Men's basketball: Should the Big Ten play a conference tournament? It's a tricky question

Adam Jardy
Buckeye Xtra

Everything that the NCAA has done this college basketball season has been done with one goal in mind. All teams that have opted to play through the COVID-19 pandemic have done so in order to take part in a complete, accurately seeded NCAA Tournament in March.

So if that’s the ultimate goal, after last season’s cancellation cost the NCAA some $600 million, it further calls into question the conference tournaments that lead into March Madness.

With players asked to restrict their social lives, isolate as much as possible and do everything in their power to prevent catching the coronavirus, does it make sense for a conference to assemble all of its teams in one city to play a tournament, knowing an outbreak could jeopardize multiple NCAA Tournament appearances?

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It’s an open question in the Big Ten and across the sport as teams weigh the risks of competing for the big prize against the desire to play as many games as possible.

“I think the plan right now is to play and I think every coach would be in agreement with that,” Ohio State coach Chris Holtmann said last week. “But depending on the virus and depending on where teams are at, very few teams are locks to be an NCAA Tournament team (right now). As we get closer, depending on the virus and the health of each team, could it change? I think it’s possible.”

Ohio State coach Chris Holtmann, middle center, said decisions about whether to play in conference tournaments ultimately rest with players, and they typically accept every opportunity to play.

In the 14-team Big Ten, four teams — Nebraska, Michigan, Michigan State and Penn State — already have endured COVID-related shutdowns. Ohio State has been relatively unscathed, losing only Musa Jallow for one game due to contact tracing. With less than six weeks until Selection Sunday, the league has more than a dozen games it needs to reschedule as teams return from shutdowns.

Iowa coach Fran McCaffrey on Monday dismissed the notion of using the week of the conference tournament to play makeup games, saying, “I think we’ll have the Big Ten tournament. You’re just going to have to squeeze them in, I think.”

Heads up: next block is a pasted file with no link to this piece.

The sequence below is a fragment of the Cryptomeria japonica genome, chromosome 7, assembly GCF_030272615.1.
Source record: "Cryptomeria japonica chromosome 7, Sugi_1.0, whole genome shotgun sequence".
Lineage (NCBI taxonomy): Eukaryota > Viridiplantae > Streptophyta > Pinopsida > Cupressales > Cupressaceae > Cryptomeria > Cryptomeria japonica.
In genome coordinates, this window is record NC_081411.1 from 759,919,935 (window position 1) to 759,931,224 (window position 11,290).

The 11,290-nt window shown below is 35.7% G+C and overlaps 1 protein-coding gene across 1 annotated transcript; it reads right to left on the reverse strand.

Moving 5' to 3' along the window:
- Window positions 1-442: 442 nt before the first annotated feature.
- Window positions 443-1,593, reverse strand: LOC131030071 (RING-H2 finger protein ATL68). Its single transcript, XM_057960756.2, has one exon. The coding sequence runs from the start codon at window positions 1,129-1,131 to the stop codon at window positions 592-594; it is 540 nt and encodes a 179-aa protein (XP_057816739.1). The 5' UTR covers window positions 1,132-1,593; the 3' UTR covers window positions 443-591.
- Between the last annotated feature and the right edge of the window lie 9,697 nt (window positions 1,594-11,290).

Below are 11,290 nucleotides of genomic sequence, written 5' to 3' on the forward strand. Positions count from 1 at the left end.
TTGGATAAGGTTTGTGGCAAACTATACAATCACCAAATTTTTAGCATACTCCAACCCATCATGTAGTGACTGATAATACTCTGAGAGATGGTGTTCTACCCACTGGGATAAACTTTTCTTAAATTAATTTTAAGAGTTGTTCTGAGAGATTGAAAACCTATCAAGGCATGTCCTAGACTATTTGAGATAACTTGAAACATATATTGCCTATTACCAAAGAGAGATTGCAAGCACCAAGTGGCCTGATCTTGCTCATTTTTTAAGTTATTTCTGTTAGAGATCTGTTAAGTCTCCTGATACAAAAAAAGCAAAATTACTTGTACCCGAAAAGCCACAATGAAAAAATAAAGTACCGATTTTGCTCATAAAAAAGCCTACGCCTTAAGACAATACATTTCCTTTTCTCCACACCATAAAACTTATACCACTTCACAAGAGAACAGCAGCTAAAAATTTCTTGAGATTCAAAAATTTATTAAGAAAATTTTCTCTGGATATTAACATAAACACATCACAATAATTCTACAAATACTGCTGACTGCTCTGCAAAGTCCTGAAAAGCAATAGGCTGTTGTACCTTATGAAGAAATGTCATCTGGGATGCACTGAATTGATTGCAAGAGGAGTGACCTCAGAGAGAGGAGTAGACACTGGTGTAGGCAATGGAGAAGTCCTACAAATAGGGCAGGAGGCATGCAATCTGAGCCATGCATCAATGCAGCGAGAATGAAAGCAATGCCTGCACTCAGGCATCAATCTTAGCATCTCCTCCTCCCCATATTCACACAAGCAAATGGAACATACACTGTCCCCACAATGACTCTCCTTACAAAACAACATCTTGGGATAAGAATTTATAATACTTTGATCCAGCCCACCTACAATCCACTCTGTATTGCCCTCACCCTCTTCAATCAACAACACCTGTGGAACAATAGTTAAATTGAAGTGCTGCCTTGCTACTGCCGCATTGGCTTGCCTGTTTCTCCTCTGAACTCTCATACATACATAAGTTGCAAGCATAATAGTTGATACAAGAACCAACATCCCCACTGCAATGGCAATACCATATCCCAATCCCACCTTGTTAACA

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Multiple national media reports have indicated the Big Ten will move its men's tournament from Chicago to Indianapolis, which will host the NCAA Tournament beginning the following week. Teams that would participate in both would be expected to remain in the city for the duration, and strict masking and social distancing measures will be in place to try and minimize the risk of the virus knocking out an entire team.

It can’t completely eliminate the chance, though, and that means top-flight teams who are tournament locks will be taking a chance by playing in a conference tournament.

“If you’re a (team like No. 2) Baylor, is it worth it knowing the risk you inherit every time you travel?” Wisconsin coach Greg Gard said. “Not that the risk doesn’t exist here but every time you take a step outside of the box, so to speak, you increase the odds. There’s just a lot of unknowns right now and we have to keep all options available and navigate through it as those situations present themselves.”

Baylor and guard MaCio Teague have been near the top of the national polls all season and are a lock to make the NCAA Tournament; does it make sense to risk playing in a Big 12 tournament the week before?

Financially, the Big Ten tournament doesn’t impact the league’s bottom line a lot. Though exact contract details for the event haven’t been disclosed, the league sold its television rights to ESPN, Fox Sports and CBS as part of a $2.64 billion contract in 2017 that includes the conference tournament.

Television deals account for between 80-90% of the league’s revenue, the rest of which comes from the NCAA Tournament, football bowl games and championship events and combine to about $10 million per school.

Breaking it down per team, revenue from participating in the Big Ten tournament is likely in the low seven figures. Given the smaller inventory of football games, those likely hold more value to a network partner than basketball.

So yes, not holding the tournament would cost the Big Ten financially, but it wouldn’t be nearly as costly as the loss of the NCAA Tournament.

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“This year is a lot different,” Indiana coach Archie Miller said Monday. “(If) teams having some setbacks or what it may be with COVID protocols and whatnot jeopardize your standing in the NCAA Tournament, I think there is some concern. I think from our league's perspective, it's a go.

“I also think there are some teams here who have gone through some things the last couple of weeks and say this could really be something that could derail us as we have an opportunity to approach (the) postseason.”

Holtmann has repeatedly referenced decisions about this season ultimately being player-driven. The Buckeyes want to play, they’re willing to put up with the risks of having a season amid a pandemic, and the staff has done its part to get them ready on the court. That will remain the case, he said, but it’s an ongoing conversation.

“When you present playing or not playing to your players in the Big Ten tournament, what are they probably going to choose? They’re probably going to choose to play,” Holtmann said. “If we don’t feel like that’s smart, then we’ll reconsider, but as of right now I think we’ll be on board with playing.”

For now, anyway.

ajardy@dispatch.com

@AdamJardy